Nor do the bacteria belong to a second branch of life on Earth - the so-called “shadow biosphere” that Wolfe-Simon talked about a year ago. When she studied the genes of these arsenic-lovers, she found that they belong to a group called the Oceanospirillales. They are no stranger to difficult diets. Bacteria from the same order are munching away at the oil that was spilled into the Gulf of Mexico earlier this year. The arsenic-based bacteria aren’t a parallel branch of life; they’re very much part of the same tree that the rest of us belong too.

That doesn’t, however, make them any less extraordinary.

Thankfully, Wired Science did end pushing down the Gizmodo piece with a much better article from Science News (featuring the superb lede, “When cooking up the stuff of life, you can’t just substitute margarine for butter. Or so scientists thought”). Oddly enough, though, the website of Wired in the United Kingdom (a separate edition) also coughed up a highly misleading story under the erroneous headline “NASA discovers second form of life.” The second paragraph even draws an irresponsible connection between the Science paper and recent news about Earth-like exoplanets:

[The research] suggests that they’ve developed entirely independently from our life, implying that if life has evolved twice on Earth, then it’s far more likely to have evolved off Earth too — especially as it’s believed by astronomers that among stars similar to the Sun, as many as one in four could have small rocky planets like Earth, at least some of which would occupy the same “goldilocks zone” that Earth exists in — neither too hot, nor too cold, for life to emerge.

Such extrapolation should be avoided in science reporting. Fortunately, all of the big U.S. newspapers that covered the story were careful to explain the microbe from Mono Lake belongs to the same “tree of life” from which sprang all other earthly critters, from human beings to the chemosynthetic extremeophiles living near deep-sea ocean vents. The Washington Post did, however, change overwrought headline, “Second Genesis on Earth?” to the somewhat more responsible, “Bacteria stir debate about ‘shadow biosphere.’”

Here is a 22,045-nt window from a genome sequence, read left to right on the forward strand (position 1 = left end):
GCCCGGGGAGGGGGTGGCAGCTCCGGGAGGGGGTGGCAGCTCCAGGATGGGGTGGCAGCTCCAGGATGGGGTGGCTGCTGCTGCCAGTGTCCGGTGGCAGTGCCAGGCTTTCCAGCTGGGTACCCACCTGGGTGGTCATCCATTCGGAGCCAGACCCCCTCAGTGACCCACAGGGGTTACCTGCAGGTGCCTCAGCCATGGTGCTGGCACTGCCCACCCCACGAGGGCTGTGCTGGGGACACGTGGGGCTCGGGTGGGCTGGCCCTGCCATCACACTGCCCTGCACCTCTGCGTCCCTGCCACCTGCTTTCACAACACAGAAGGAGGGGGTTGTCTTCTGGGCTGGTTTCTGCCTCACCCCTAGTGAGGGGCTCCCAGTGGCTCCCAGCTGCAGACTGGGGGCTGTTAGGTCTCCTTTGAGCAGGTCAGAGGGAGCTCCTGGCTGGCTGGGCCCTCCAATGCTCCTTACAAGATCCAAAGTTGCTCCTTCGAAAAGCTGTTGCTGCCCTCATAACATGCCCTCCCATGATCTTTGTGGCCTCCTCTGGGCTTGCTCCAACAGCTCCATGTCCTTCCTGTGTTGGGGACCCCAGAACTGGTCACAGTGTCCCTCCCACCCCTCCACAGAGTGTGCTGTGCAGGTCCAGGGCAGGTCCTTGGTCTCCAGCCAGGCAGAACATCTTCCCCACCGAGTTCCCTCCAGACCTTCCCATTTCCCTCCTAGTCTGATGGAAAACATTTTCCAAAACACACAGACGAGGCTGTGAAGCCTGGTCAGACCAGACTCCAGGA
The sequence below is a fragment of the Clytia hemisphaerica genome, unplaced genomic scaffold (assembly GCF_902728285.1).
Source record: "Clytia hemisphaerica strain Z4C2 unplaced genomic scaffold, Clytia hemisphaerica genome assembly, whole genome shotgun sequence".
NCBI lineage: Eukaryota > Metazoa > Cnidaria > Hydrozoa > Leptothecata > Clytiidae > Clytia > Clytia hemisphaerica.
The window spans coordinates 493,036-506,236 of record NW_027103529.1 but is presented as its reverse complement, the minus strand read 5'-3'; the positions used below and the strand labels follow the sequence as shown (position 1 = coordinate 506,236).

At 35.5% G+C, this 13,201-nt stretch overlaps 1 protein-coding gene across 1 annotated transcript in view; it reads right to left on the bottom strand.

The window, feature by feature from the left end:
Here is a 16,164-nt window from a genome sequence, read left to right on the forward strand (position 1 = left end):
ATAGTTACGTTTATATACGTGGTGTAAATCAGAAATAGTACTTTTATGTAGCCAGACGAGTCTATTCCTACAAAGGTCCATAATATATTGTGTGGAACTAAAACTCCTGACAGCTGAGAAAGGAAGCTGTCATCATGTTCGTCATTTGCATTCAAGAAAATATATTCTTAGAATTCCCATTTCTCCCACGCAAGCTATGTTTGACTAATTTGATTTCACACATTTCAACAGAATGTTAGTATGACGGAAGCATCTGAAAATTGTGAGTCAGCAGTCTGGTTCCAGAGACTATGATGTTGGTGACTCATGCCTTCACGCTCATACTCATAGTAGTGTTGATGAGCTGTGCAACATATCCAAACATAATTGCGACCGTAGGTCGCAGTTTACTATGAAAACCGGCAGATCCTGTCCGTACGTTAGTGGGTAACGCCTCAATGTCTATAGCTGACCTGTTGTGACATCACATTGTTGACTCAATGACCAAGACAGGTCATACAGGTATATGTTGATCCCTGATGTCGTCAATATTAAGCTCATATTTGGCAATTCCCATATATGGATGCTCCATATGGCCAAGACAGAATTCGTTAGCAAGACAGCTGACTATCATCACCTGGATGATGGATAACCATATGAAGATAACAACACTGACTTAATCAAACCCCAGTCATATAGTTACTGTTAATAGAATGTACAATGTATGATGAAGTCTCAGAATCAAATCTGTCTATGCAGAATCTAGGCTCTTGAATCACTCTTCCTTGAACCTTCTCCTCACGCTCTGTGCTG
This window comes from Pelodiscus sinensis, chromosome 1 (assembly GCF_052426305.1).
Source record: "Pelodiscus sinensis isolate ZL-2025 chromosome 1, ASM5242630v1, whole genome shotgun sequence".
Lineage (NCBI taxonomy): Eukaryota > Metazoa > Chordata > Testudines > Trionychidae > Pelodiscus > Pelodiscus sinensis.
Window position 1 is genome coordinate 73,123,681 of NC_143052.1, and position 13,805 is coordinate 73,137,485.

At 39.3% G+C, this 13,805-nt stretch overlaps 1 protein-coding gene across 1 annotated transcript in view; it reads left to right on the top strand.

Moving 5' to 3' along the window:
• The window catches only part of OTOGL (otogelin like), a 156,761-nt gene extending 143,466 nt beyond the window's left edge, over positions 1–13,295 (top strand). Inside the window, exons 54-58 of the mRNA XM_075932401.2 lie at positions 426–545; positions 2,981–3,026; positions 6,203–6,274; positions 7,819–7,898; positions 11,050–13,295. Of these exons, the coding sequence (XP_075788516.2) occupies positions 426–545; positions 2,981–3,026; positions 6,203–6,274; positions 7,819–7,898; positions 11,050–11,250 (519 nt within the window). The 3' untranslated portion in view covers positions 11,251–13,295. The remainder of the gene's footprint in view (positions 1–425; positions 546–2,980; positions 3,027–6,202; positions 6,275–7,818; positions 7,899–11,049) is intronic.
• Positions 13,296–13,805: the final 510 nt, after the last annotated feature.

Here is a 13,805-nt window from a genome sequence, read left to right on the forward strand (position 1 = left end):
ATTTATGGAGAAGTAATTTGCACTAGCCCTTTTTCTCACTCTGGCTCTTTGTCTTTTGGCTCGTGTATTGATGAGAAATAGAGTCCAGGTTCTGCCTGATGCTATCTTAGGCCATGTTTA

And the The New York Times got a little hyperbolic in its lede, which reported that the new research “open[s] up the possibility that organisms could exist elsewhere in the universe or even here on Earth using biochemical power we have not yet dared to dream about.”

The research does open that possibility, but, in fact, a few scientists have been dreaming about it for some time now. As the Washington Post article pointed out, theoretical physicist and cosmologist Paul Davies, one of the co-authors of this week’s paper, has “been thinking about the idea of a shadow biosphere for a decade and had written a paper on it in 2005.” And an interesting piece in The Christian Science Monitor reported that “a small number of scientists have been pushing the idea of ‘life as we don’t know it’” for at least half a decade.

Any discussion of the “shadow biosphere” or “life as we don’t know it” should make it clear, however, that scientists’ success in inducing the Mono Lake bacterium to substitute arsenic for phosphorus does not prove that researchers have yet discovered a fundamentally different basis for life… or aliens.

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Curtis Brainard is the editor of The Observatory, CJR's online critique of science and environment reporting. Follow him on Twitter @cbrainard.